The problem of drug use and abuse is much more worrying than the “xylazine” phenomenon. THE dati del National Center for Drug abuse statistics they are impressive. In the US, about half of people over the age of 12 have abused illicit drugs at least once in their lives. From 2000 to today, overdose deaths have been just under one million. Among Americans age 12 and older, 37,309 million are reported to be illegal drug users (used in the past 30 days), 13.5% of Americans age 12 and older, an increase of 3.8% per year . 138.543 million or 50.0% of people aged 12 years and older have used drugs illicitly in their lifetime. It’s still. 25.4% of illegal drug users have a drug-related illness. 24.7% of these have an opioid disorder.
The “drug” problem would primarily affect males and those living in cities (5% of people in rural nonmetropolitan counties used illegal drugs compared to 20.2% of people in metropolitan counties). Drug use is highest among people aged between 18 and 25 (39%). Slightly lower among those aged between 26 and 29 (34%). This does not mean that many do not become acquainted with drugs at a very young age. 47% of youth use illegal drugs before graduating from high school. And with serious consequences: 70% of users who try an illegal drug before the age of 13 develop a substance abuse disorder within the next 7 years compared to 27% of those who try an illegal drug after the age of 17.
The evolution of the phenomenon is frightening. The illegal or improper use of prescription opioids (almost 284,000 cases) concerns children under the age of 5 in 44% of cases. Of these, 5,300 cases were linked to heroin and fentanyl. Exposure of children under 5 to marijuana increased by 148% over a 7-year period. Prescription opioid use has increased 93% per year for the last 9 years!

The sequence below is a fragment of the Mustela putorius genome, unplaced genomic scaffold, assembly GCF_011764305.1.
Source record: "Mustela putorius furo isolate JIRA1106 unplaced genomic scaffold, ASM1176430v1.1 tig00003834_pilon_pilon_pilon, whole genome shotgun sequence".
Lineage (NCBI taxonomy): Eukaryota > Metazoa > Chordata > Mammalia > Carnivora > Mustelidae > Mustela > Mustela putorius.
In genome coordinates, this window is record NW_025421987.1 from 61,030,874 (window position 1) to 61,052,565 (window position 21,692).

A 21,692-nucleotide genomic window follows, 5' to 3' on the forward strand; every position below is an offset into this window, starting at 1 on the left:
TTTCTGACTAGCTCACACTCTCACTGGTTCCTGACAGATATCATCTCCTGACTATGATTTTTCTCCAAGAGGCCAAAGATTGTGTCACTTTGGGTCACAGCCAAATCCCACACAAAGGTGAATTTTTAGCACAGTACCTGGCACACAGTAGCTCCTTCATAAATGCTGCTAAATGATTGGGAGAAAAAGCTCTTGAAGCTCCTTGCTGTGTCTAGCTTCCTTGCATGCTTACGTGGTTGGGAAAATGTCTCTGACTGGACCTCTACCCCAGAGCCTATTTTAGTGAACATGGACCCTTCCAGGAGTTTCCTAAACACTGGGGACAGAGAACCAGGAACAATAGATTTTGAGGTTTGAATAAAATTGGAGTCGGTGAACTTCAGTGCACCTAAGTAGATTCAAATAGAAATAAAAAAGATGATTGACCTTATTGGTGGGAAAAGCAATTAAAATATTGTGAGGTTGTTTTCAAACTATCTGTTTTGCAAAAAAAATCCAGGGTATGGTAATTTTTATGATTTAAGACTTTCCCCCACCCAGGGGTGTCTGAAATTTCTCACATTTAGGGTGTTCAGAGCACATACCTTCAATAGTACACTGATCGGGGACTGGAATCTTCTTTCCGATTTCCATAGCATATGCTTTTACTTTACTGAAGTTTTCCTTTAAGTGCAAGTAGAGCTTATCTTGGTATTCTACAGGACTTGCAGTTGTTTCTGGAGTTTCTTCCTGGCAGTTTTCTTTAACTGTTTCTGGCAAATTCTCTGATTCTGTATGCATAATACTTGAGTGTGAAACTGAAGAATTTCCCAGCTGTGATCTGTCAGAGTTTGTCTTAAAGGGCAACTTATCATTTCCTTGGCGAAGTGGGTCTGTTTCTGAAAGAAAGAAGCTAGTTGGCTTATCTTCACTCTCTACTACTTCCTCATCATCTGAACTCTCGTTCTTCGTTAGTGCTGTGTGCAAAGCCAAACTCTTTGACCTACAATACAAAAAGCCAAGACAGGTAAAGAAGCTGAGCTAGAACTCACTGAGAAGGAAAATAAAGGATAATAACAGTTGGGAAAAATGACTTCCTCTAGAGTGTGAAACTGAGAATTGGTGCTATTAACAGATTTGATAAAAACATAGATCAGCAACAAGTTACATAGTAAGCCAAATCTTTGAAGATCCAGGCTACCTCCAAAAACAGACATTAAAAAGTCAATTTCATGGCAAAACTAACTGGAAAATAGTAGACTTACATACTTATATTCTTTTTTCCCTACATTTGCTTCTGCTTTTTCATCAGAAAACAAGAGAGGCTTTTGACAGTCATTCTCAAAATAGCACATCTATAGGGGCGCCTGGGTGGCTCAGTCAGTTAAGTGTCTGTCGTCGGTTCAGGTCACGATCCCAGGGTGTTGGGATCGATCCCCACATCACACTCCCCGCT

Faced with these numbers, those relating to deaths from overdose are not surprising. In the USA, accidental drug overdose is a leading cause of death among people under the age of 45. Due to deaths from opioid overdoses, the average life expectancy in the United States has decreased (the only exception was 2019 when it increased by 0.16%).
There are over 70,000 drug overdose deaths in the United States each year. And this number is increasing at an annual rate of 4.0%. In 2017, there were at least 28,466 fentanyl-related deaths.
Even those who don’t die suffer permanent damage. 3.8% of adults over age 18 have both a substance use disorder (SUD) and an illness related to other substances. SUDs affect more than 20 million Americans ages 12 and older. Major depressive episodes (MDEs) affect 3.5 million adolescents and 4.6 million young adults. At least 51.5 million (20.6%) of adults over the age of 18 have a mental illness. Which for 13.1 million is a “serious” mental illness.
Numbers that give a different image of the US “promised land”. And above all, they make the Biden administration’s persistence in playing war around the world instead of thinking about internal problems even more incomprehensible.